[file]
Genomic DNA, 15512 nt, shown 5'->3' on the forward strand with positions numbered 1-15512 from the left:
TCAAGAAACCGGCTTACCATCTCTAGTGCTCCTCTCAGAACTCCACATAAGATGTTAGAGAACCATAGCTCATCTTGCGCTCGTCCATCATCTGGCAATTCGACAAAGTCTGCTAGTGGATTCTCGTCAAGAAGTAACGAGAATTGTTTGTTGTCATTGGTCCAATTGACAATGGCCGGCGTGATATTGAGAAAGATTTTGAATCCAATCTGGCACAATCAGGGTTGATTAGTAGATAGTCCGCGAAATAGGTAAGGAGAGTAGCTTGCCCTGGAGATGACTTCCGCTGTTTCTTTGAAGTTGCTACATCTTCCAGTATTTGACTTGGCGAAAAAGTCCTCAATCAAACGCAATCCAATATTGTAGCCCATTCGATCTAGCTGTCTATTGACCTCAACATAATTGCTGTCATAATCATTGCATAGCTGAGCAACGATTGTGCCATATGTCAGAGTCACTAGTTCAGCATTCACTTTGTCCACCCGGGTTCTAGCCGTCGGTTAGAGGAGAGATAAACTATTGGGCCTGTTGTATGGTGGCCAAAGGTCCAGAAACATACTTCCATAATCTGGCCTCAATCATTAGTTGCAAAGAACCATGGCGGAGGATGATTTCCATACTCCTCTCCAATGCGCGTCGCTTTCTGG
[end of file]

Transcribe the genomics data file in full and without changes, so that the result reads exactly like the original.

Genomic DNA, 15512 nt, shown 5'->3' on the forward strand with positions numbered 1-15512 from the left:
TCAAGAAACCGGCTTACCATCTCTAGTGCTCCTCTCAGAACTCCACATAAGATGTTAGAGAACCATAGCTCATCTTGCGCTCGTCCATCATCTGGCAATTCGACAAAGTCTGCTAGTGGATTCTCGTCAAGAAGTAACGAGAATTGTTTGTTGTCATTGGTCCAATTGACAATGGCCGGCGTGATATTGAGAAAGATTTTGAATCCAATCTGGCACAATCAGGGTTGATTAGTAGATAGTCCGCGAAATAGGTAAGGAGAGTAGCTTGCCCTGGAGATGACTTCCGCTGTTTCTTTGAAGTTGCTACATCTTCCAGTATTTGACTTGGCGAAAAAGTCCTCAATCAAACGCAATCCAATATTGTAGCCCATTCGATCTAGCTGTCTATTGACCTCAACATAATTGCTGTCATAATCATTGCATAGCTGAGCAACGATTGTGCCATATGTCAGAGTCACTAGTTCAGCATTCACTTTGTCCACCCGGGTTCTAGCCGTCGGTTAGAGGAGAGATAAACTATTGGGCCTGTTGTATGGTGGCCAAAGGTCCAGAAACATACTTCCATAATCTGGCCTCAATCATTAGTTGCAAAGAACCATGGCGGAGGATGATTTCCATACTCCTCTCCAATGCGCGTCGCTTTCTGG